Spare a thought for the weary men and women who toil unceasingly for the precious gems and metals, baubles we wear with pride. Whether it’s the gold panners with their sun-kissed skin, the pickax-wielding hewers dislodging ore deep in the mines or the blasters tearing the earth asunder with bushels of dynamite, these grizzled folk put in the hard yakka to sort treasure from debris. In a similar vein, music reviewers sweat blood, sifting through mountains of musical dreck, in the hope of discovering a diamond in the rough. At first glance of Apostate Viaticum‘s debut, Before the Gates of Gomorrah there’s not much that indicates if a diamond has been pried free from the earth or it’s just another lump of coal. Time to dust off the jeweller’s loupe to see if we have something that glitters.

I mentioned earlier that Before the Gates of Gomorrah is a debut, and while that may technically be true it’s not like these Irish lads lack experience, as the band is primarily comprised of members of the now defunct Morphosis. If the album name, band logo and album cover didn’t tip you off to the style of music being played here, then let me spell it out plainly: this is death metal. To be clear, not modern tech death with more notes than a movie script riddled with executive interference, no we’re talkin’ ye olde school death metal. It’s the sort of thing plague doctors would have blasted from their pallets had they the capacity to do so, back when they roamed the filthy streets searching for bodies. This music is angry, putrid, bloody and cruel.

Following the churning instrumental opening of “In Articulo Mortis” Before the Gates of Gomorrah disgorges “Anathema Inherent,” a relatively restrained but cantankerous track that lurches around with an almost doom-like languidness. Don’t mistake a lack of energy for a lack of emotion, however, as the track oozes malevolence, informing the listener that the apocalypse is nigh and there’s no shelter from the pillar of fire that’s about to descend. Apostate Viaticum sell their exhortations with a loose, barely in control cascade of notes. The unvarnished, gangly and ugly sound brings to mind an interview with Francis Bacon where he described how he would often paint on the untreated, or “wrong” side of the canvas. This technique born from desperation contributed to the raw, naked repulsion Bacon managed to capture with his coarse brushstrokes with the added benefit that the canvas would atrophy over time. Front-man George Thomas is a keenly effective vocalist, his bitter rasps (reminiscent of Mille Petrozza from Kreator and Tom Angelripper of Sodom) drip with venom and spite, speaking to a pent-up bitterness within.

Other tracks like “Moloch the Sanguinary” up the ante with a smattering of blast beats and hairy down-tempo riffs while “Bastards of Cain” channels the frenzied riffs and solos of Steve Tucker-era Morbid Angel, particularly Formulas Fatal to the Flesh. I mention riffing, but riffs pay second fiddle to the leads, an ever-present factor steering the overall presentation towards the disheveled sound mentioned earlier. Where things start to unspool is that while the music is enjoyable moment-to-moment it never quite feels like the individual threads tie together to create something meaningful and cohesive. The specific elements such as the vocals, leads, riffs and percussion are all performed well but a lack of focus stymied my engagement and led to instances where I struggled to recall just exactly what had passed betwixt my ears. The production is well handled at least, skilfully balancing the sound between clarity and detail without bleaching the music of character through over-production.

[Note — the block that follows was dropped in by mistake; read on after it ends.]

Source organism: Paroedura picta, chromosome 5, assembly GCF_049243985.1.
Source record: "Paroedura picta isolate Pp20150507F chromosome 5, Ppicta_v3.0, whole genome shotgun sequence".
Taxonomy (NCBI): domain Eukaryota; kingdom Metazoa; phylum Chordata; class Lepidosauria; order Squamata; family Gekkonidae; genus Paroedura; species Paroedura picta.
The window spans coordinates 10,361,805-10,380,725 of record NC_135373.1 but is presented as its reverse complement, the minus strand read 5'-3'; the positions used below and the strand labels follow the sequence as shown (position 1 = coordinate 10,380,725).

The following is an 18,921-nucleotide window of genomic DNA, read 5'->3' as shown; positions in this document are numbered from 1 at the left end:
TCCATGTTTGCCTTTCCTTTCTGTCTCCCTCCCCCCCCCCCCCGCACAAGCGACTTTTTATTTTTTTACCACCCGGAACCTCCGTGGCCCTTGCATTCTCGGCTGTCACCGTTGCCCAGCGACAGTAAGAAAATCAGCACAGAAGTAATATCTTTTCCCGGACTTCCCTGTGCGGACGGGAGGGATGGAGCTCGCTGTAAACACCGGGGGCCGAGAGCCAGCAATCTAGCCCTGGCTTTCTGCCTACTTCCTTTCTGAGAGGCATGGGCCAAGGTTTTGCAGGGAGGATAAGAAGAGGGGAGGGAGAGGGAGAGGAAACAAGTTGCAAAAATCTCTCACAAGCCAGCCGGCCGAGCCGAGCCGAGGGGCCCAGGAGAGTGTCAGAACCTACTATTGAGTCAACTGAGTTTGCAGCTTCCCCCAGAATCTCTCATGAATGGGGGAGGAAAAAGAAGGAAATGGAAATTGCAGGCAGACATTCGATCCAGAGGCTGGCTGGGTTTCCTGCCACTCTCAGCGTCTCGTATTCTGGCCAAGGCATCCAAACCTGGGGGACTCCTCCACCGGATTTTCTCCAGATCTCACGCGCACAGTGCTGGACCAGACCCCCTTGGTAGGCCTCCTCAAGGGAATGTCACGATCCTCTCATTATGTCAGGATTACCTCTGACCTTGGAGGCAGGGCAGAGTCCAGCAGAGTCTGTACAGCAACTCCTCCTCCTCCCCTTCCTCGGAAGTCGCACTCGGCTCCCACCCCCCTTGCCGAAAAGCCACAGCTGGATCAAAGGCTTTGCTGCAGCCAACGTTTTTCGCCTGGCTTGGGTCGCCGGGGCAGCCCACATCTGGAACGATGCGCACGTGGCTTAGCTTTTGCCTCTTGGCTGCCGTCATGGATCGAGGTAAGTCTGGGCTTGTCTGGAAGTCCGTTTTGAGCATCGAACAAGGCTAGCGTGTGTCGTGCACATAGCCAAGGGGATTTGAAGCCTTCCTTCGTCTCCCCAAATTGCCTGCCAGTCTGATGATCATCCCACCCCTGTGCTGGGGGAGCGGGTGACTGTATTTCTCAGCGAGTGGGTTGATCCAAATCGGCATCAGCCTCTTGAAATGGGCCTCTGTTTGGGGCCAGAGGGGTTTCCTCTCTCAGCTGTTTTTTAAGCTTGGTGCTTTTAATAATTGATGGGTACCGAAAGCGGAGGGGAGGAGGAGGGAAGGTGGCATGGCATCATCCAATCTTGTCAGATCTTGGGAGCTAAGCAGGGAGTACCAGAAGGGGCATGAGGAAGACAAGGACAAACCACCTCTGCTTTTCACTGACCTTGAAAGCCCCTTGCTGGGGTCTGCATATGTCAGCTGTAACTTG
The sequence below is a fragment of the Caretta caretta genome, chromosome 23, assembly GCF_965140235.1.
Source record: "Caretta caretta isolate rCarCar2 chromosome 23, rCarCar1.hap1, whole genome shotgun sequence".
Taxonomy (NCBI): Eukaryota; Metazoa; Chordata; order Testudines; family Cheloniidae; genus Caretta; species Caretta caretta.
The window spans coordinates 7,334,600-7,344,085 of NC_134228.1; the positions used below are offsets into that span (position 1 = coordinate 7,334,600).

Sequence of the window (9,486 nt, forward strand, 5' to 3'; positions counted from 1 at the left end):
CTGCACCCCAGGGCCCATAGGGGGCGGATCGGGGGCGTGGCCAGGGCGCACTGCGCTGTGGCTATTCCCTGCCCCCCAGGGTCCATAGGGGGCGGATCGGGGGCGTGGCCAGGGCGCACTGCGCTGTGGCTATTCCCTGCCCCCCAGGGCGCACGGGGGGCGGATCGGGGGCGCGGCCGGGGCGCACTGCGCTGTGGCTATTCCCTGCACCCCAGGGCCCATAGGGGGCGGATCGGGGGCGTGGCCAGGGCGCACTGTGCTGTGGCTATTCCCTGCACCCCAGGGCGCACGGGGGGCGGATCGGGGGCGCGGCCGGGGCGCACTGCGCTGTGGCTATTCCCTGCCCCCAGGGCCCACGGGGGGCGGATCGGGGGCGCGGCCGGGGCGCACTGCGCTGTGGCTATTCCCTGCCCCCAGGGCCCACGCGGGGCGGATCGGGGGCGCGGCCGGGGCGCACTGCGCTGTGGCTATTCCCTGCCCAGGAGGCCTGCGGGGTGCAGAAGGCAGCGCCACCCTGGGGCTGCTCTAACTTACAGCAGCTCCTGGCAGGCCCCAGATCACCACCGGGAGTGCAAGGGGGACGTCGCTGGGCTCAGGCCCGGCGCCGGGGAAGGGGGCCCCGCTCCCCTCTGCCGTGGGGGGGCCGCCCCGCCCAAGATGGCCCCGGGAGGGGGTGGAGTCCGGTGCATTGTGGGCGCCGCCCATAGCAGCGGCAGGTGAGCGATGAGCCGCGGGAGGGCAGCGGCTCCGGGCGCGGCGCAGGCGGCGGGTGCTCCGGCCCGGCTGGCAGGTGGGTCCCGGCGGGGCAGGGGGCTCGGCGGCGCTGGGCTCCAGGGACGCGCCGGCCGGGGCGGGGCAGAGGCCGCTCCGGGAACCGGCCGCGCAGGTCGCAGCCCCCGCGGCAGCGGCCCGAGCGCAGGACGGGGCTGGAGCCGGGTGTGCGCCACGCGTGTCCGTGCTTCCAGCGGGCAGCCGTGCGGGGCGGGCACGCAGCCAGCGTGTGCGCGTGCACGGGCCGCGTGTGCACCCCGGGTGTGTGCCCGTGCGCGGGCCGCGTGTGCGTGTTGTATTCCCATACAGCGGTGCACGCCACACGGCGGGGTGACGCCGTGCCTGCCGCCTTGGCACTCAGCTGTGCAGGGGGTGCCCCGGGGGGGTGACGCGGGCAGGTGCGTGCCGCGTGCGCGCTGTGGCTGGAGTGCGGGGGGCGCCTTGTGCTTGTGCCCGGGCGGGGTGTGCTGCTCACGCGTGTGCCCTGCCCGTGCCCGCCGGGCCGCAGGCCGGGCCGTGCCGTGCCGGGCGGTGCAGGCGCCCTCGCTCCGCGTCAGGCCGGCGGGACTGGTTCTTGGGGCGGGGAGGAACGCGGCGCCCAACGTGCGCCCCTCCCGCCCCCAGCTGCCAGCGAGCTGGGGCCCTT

As debuts go Before the Gates of Gomorrah shows plenty of promise, hinting towards bigger and better things in future, should Apostate Viaticum manage to refine their song writing and composition. Is Before the Gates of Gomorrah a diamond in the rough? Not quite, but it is a gem, one that is coarse, uncut and saddled with blemishes.


Rating: 2.5/5.0
DR: 7 | Format Reviewed: 128 kbps mp3
Label: Invictus Productions
Websites: bandcamp.com/album/before-the-gates-of-gomorrah | facebook.com/apostate666
Releases Worldwide: March 13th, 2017

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  • Reese Burns

    Just wanted to say “the hard yakka” is now the name of my new prog band. Thanks!

    • [not a Dr]

      album name: “something that glitters”
      song: “baubles we wear with pride”

  • Kronos

    Slugdge ruined this painting for every other band.

  • Artander

    Did not know Gandalf and Severus Snape were in a metal band…

    • basenjibrian

      Too bad the review was mediocre. That band photo would be an epic background for the site if AOM quality.

    • Juan Manuel Pinto Guerra

      At first sight I thought that was Paul Speckmann, but you’re right, that’s Gandalf for sure.

      • Hulksteraus

        Have to say Saruman. It is Christopher Lee back from the dead!

        • Juan Manuel Pinto Guerra

          As soon as they started naming Saruman I had to agree, he looks more like Saruman.

    • brutal_sushi

      I see Saruman over Gandalf

      • Thatguy

        I agree, Saruman. And Saruman is more metal than Gandalf for any number or reasons.

        Nice review TY and flawed this may be, but it’s pretty good.

  • AlphaBetaFoxface

    Treble, are you from Aussie per chance?

    • Treble Yell

      I am indeed from a land down under.

    • Hulksteraus

      Did the hard yakka reference give it away perchance?

  • sir_c

    I did not listen to the album in a whole, but while I went through the bandcamp tracks I liked a lot of what I heard. But maybe it’s indeed the cohesion of the songs that need working on, as you say. I think I’ll check some more songs of this band to see how much of it sticks.

  • jersey devil

    I thought this album was really good. Love the slowly constructed melodies that flow through the songs.